In this environment, is it really surprising that people with ME (myalgic encephalomyelitis) are so often misdiagnosed as having a psychological condition? It’s only the same thing the doctors have been doing for years: assuming that the state of medical knowledge is so advanced that anything not in the textbooks can’t be physically real and must be down to some sort of aberrant thinking on the part of the patient. When you look at it from this perspective, you could argue that the doctors aren’t really picking on people with ME after all. This is just what they do with conditions they don’t understand. They’re done it for hundreds of years. It’s nothing personal to us…

I’m sure doctors think they’re helping their patients by referring them on for psychological therapies – and in some cases they are, of course. Such therapies can be helpful, even where a physical condition exists. CBT (cognitive behavioural therapy) can be of assistance in ME, for instance, if it’s used to address obstacles to pacing such as guilt and ‘people pleasing’. But where it is used – as it predominantly is – hand in glove with GET (graded exercise therapy) to convince the patient there is nothing physically wrong with them and all they have to do to get better is to ignore their symptoms and push themselves regardless, then it can lead to a serious and long term deterioration in the condition, as evidenced by the recent ME Association patient survey.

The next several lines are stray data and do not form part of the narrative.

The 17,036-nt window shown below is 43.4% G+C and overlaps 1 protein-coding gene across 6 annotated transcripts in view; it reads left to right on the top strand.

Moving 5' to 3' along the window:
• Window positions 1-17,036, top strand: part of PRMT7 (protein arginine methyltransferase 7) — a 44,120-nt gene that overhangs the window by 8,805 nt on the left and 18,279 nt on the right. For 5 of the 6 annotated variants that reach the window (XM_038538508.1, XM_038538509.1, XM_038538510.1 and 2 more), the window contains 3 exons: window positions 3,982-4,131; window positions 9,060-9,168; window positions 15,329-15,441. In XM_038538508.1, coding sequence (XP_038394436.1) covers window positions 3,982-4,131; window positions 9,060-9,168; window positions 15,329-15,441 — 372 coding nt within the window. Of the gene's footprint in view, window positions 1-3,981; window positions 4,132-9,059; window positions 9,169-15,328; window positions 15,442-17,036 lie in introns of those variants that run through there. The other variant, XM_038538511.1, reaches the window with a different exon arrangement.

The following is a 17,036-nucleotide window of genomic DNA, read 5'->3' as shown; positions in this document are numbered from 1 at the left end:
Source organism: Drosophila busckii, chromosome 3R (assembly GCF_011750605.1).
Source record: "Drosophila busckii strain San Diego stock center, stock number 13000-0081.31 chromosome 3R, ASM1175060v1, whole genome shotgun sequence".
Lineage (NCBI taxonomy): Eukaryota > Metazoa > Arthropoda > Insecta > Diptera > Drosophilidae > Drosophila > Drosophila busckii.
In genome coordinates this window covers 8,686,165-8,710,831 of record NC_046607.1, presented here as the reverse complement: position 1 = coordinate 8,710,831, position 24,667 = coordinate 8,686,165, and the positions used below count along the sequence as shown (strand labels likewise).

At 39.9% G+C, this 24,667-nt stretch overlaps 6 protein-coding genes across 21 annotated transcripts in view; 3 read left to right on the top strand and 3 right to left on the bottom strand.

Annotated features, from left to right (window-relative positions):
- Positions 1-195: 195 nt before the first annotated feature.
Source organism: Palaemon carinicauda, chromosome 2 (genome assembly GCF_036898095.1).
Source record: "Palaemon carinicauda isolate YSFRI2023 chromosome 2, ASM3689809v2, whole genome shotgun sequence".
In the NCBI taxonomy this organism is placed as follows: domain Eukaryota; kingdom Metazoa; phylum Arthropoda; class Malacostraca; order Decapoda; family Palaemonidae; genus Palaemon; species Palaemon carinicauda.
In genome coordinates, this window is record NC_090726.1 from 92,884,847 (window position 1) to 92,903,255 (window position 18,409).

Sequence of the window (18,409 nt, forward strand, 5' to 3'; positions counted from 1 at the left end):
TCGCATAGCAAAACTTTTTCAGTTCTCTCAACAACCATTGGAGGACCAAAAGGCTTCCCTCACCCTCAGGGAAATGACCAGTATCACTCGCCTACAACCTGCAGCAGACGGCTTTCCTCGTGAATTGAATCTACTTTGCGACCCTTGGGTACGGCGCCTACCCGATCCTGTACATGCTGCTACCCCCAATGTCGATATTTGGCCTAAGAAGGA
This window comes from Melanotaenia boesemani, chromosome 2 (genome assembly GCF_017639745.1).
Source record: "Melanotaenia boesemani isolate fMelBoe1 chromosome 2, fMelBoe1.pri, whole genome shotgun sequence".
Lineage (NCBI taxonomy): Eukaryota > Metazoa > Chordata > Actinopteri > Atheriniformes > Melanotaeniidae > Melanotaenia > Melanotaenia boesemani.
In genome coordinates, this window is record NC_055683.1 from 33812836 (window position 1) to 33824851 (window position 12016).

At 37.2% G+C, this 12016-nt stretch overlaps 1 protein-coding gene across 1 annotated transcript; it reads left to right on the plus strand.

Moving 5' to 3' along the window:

One of the frequently repeated misapprehensions about people with ME is that we object to a psychological diagnosis because of the stigma it brings. This was most recently voiced by the former BMJ editor Richard Smith (in an otherwise helpful piece which called on the PACE Trial researchers to release their data). He wrote:

“The emotion stems from sufferers from the condition (ME) resenting greatly the idea that it may have psychological causes with the stigma that implies. The resentment seems to be that psychological problems are not seen “real” in the way that physical ones are and that they may result from “moral weakness” rather than a morally neutral virus.”

Goodness knows where Richard Smith got these weird ideas but they’re not something I’ve ever heard from people with ME. The main reason we object to a psychological diagnosis is straightforward enough: because it isn’t accurate. There is now substantial evidence that ME is (as the recent IOM Report describes it) a ‘serious chronic complex systemic disease’ with a growing body of biomedical research studies to support this view. A handy A4 sheet with details of ten such important findings was recently produced by Prof Anthony Komaroff, and the IOM Pathways to Prevention Report makes clear: ‘this is not a primary psychological disease in etiology’.

Furthermore, the psychological misinterpretation of the condition leads to inappropriate therapies which, as mentioned above, can have seriously damaging consequences for patients; it diverts interest and investment away from the biomedical research which is desperately needed; and it provides ammunition for misinformed media coverage like the Telegraph article we saw a few weeks ago, which can seriously damage relationships between people with ME and their friends & family and society in general.